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Lessons from Working at gardenstead

Caterina and Michelle were hired to work at gardenstead last summer. Both young women had an inkling interest in plants but since joining the team, completely caught the bug for BOTH houseplants and vegetable gardening. Their interest and passion have been turned on to full speed! Here are the top three things they’ve learned in mere months.
Caterina
1. Brown leaves are OK! I almost threw away my first plant, a prolific Bird-of-Paradise. But, good thing I didn’t because that plant has taught me that plants are not furniture! Wow, I know right? Seems like a no brainer, but cut me some slack! I was a beginner. My beautiful Bird-of-Paradise taught me not to expect every single leaf to be perfect throughout any plant’s life. When I first got her, I loved it, but I was also concerned about the state it was in. The soil had tiny little flies that looked like fruit flies, (which I later learned were fungus gnats!) one of the leaves had a brown tip, and overall the leaves looked droopy and had started to curl right after I brought it home. After listening to Jaz I learned plants can get brown tips for several reasons and I got rid of the fungus gnats by leaving my plant’s soil to dry out completely between waterings.
2. Don’t repot unless necessary Don’t repot when you first get your plant. It’s better to wait and acclimatize your plant to its new home. It just came from living in ideal conditions – a bright and humid greenhouse. The plant was comfortable and used to being in that particular environment and it’s nursery pot. It’s already in a new environment, so to immediately take it out of its nursery pot, the only home it has known and place it in a new container will most likely shock the plant. Allow the plant to become accustomed to your home by keeping it near a bright window and in its nursery pot for at least one year before repotting (unless it’s really, really rootbound!).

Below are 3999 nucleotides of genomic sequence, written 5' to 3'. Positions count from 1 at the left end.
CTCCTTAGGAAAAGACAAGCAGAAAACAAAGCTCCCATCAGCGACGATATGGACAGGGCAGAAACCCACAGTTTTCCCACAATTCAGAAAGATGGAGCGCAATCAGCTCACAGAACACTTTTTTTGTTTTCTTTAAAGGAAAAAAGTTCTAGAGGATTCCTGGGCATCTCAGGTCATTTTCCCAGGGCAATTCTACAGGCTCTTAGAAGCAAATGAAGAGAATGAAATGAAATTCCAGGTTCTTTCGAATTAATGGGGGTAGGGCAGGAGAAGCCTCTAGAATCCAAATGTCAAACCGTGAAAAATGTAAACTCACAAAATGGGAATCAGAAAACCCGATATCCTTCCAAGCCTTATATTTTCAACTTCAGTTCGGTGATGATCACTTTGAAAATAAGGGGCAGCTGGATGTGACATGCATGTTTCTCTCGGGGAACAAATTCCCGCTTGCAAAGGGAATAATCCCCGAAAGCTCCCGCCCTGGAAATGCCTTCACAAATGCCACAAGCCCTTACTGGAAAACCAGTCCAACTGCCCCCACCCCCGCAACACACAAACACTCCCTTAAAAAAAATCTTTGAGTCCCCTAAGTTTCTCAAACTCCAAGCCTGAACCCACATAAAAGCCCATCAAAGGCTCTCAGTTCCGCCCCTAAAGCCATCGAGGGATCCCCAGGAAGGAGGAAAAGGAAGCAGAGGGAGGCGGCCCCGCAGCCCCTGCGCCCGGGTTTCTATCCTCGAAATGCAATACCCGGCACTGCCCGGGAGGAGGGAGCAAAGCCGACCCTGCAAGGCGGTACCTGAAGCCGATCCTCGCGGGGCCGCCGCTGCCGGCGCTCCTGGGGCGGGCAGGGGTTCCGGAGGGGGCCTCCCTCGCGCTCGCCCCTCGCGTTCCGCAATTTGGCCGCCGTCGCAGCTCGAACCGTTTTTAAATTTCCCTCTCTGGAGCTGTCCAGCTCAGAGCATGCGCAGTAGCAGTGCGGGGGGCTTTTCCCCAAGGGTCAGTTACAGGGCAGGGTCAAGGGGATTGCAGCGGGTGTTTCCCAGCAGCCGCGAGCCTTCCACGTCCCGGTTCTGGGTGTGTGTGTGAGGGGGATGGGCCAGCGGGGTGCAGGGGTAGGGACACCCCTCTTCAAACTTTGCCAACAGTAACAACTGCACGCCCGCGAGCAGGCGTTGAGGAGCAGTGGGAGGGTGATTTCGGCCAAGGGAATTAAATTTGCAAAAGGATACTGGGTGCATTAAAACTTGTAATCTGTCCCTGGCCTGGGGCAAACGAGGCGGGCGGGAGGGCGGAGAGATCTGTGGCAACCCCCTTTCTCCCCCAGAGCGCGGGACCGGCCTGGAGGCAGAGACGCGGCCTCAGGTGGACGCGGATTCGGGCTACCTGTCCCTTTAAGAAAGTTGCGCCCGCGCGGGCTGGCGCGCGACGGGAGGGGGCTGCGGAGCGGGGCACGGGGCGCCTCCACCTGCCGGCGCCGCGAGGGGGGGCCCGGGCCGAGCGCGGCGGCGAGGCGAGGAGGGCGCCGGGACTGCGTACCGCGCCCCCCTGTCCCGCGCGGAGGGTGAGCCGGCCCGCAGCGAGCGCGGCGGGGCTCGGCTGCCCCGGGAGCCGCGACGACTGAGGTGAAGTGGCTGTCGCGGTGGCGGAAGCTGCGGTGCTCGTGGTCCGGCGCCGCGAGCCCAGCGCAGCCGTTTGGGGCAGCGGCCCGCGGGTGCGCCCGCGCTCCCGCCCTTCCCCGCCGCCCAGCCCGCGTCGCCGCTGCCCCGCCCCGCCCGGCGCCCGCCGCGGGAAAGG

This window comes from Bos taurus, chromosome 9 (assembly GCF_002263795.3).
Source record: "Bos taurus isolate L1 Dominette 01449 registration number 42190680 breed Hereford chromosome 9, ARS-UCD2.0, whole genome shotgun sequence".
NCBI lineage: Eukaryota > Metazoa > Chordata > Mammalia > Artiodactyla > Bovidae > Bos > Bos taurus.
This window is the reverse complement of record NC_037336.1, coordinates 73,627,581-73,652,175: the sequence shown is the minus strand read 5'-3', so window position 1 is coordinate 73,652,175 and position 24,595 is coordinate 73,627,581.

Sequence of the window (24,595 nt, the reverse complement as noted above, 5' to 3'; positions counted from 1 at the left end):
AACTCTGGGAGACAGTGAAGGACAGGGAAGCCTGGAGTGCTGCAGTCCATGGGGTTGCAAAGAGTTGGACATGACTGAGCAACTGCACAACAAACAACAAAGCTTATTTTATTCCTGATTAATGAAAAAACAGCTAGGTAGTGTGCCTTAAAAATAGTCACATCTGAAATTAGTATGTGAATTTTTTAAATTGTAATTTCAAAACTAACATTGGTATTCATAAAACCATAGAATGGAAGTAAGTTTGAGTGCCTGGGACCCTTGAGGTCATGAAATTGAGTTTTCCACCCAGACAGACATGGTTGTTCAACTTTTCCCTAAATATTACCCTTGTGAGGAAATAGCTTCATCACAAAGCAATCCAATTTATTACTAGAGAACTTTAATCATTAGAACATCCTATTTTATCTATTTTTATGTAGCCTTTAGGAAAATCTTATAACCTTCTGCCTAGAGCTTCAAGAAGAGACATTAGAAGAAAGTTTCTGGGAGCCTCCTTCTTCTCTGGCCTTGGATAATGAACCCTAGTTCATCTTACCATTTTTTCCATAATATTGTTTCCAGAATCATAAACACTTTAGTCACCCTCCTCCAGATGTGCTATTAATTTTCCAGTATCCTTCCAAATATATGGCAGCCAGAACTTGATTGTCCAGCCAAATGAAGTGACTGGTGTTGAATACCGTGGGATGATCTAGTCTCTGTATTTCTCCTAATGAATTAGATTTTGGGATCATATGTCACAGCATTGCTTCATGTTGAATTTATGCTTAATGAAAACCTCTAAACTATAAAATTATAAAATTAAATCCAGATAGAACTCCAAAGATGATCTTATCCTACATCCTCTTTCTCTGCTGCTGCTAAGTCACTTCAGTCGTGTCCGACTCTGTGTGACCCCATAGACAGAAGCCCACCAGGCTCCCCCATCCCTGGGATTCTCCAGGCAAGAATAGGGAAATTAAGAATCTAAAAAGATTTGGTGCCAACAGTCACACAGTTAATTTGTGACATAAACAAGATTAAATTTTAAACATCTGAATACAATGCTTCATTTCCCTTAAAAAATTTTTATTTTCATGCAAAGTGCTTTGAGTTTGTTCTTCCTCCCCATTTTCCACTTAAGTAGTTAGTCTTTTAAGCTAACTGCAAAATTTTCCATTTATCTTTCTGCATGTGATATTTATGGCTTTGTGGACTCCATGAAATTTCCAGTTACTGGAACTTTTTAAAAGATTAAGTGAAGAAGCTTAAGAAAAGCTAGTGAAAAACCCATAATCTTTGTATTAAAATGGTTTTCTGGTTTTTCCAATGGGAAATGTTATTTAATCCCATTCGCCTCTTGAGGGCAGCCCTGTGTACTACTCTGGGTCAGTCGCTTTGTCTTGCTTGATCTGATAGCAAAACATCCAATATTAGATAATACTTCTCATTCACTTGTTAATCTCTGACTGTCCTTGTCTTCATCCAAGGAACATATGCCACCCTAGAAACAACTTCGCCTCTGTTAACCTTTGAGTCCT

Day 1
Day 99
3. The reason why plants die Plants have life spans just like humans. Plants wilt and die due to age. It’s okay if you end up grieving your plant. We get it. We have too. Before the end of your plant’s life, take a clipping, root, and pot it. That way you can technically have that same plant possibly forever. So get clipping. The photos above are an example of how to multiply your plant by propagating its leaf.
Michelle

1. Containers are an Urban Gardener’s Best Friend
I had the misconception that gardening was exclusive to those with a ton of outdoor gardening space. But, I was fascinated to learn that you can grow pretty much anything in containers. There are hundreds of varieties of vegetables that grow well in small spaces. This intrigued me and I started to research everything a beginner vegetable gardener needed to know to adventure into fall gardening.

2. Nutrient Deficiency Can Inhibit Growth I went on to grow turnips, radishes, spinach, peas and beets. However, my excitement was short lived. I learned the hard way that vegetables need to be fertilized because nutrient deficiency can stunt the growth of your seedlings. Most of my veggies never reached maturity. My takeaway for next season is to use fish emulsion to boost growth in my plants.

3. How to Propagate Houseplants
Veggie gardening aside, I also became houseplant-obsessed! I propagated my first houseplant, a Monstera adansonii. When propagating, I learned that you must cut below a node so the plant can root. I also learned that it’s important to change the water a couple times a week to keep it fresh.

What's Next For Us?

Caterina: This summer I want to venture outside of houseplants and try my hand at growing sweet peas. I’ve never grown anything in the garden before. I want to start with one thing and something straightforward like sweet peas. The great thing about sweet peas are they produce blooms for a long time and the more blooms you cut the more blooms your sweet peas will produce. On a side note, my grandpa is a veteran gardener. I think he’ll be really happy to hear I’m going to grow something from seed this year.

Michelle: I’m so excited for the upcoming gardening season. I plan on attempting… tomatoes! Starting from seed indoors. I’m going to take what I learned from last year and make sure to add fish emulsion to help my tomatoes grow. At this moment, I’m not sure which variety of tomato I want to grow, but I’m going to take my time and keep my eye on frost dates so I know when to start seeds indoors.

Take it from us – gardening is for everyone, and all you need is an interest and a little patience. You’ll learn so much about plants, nature, and not to mention have tons of fun along the way! So, regardless of if you’ve been gardening for years or you’re just getting started, be open to new discoveries. You. Got. This!

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